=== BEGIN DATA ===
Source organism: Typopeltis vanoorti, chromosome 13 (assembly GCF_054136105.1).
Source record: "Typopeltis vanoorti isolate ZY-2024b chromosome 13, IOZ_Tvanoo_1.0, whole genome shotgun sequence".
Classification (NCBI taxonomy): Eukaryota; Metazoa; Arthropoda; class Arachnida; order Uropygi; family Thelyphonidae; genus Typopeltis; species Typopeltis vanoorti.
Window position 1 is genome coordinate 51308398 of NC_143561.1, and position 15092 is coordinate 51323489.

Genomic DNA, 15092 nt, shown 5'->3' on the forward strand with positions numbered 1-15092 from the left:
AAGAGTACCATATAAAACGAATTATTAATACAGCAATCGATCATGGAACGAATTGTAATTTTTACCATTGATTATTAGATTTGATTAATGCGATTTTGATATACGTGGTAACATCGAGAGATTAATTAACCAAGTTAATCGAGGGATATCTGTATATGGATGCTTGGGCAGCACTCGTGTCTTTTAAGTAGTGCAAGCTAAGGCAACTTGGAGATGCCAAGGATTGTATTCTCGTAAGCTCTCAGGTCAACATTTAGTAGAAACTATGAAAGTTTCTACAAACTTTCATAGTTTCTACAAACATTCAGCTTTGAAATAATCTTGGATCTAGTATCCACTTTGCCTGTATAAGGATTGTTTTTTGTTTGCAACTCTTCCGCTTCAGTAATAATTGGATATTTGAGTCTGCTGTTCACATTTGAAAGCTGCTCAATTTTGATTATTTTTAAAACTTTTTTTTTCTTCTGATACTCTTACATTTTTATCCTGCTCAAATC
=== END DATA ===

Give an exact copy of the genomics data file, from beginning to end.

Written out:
Source organism: Typopeltis vanoorti, chromosome 13 (assembly GCF_054136105.1).
Source record: "Typopeltis vanoorti isolate ZY-2024b chromosome 13, IOZ_Tvanoo_1.0, whole genome shotgun sequence".
Classification (NCBI taxonomy): Eukaryota; Metazoa; Arthropoda; class Arachnida; order Uropygi; family Thelyphonidae; genus Typopeltis; species Typopeltis vanoorti.
Window position 1 is genome coordinate 51308398 of NC_143561.1, and position 15092 is coordinate 51323489.

Genomic DNA, 15092 nt, shown 5'->3' on the forward strand with positions numbered 1-15092 from the left:
AAGAGTACCATATAAAACGAATTATTAATACAGCAATCGATCATGGAACGAATTGTAATTTTTACCATTGATTATTAGATTTGATTAATGCGATTTTGATATACGTGGTAACATCGAGAGATTAATTAACCAAGTTAATCGAGGGATATCTGTATATGGATGCTTGGGCAGCACTCGTGTCTTTTAAGTAGTGCAAGCTAAGGCAACTTGGAGATGCCAAGGATTGTATTCTCGTAAGCTCTCAGGTCAACATTTAGTAGAAACTATGAAAGTTTCTACAAACTTTCATAGTTTCTACAAACATTCAGCTTTGAAATAATCTTGGATCTAGTATCCACTTTGCCTGTATAAGGATTGTTTTTTGTTTGCAACTCTTCCGCTTCAGTAATAATTGGATATTTGAGTCTGCTGTTCACATTTGAAAGCTGCTCAATTTTGATTATTTTTAAAACTTTTTTTTTCTTCTGATACTCTTACATTTTTATCCTGCTCAAATC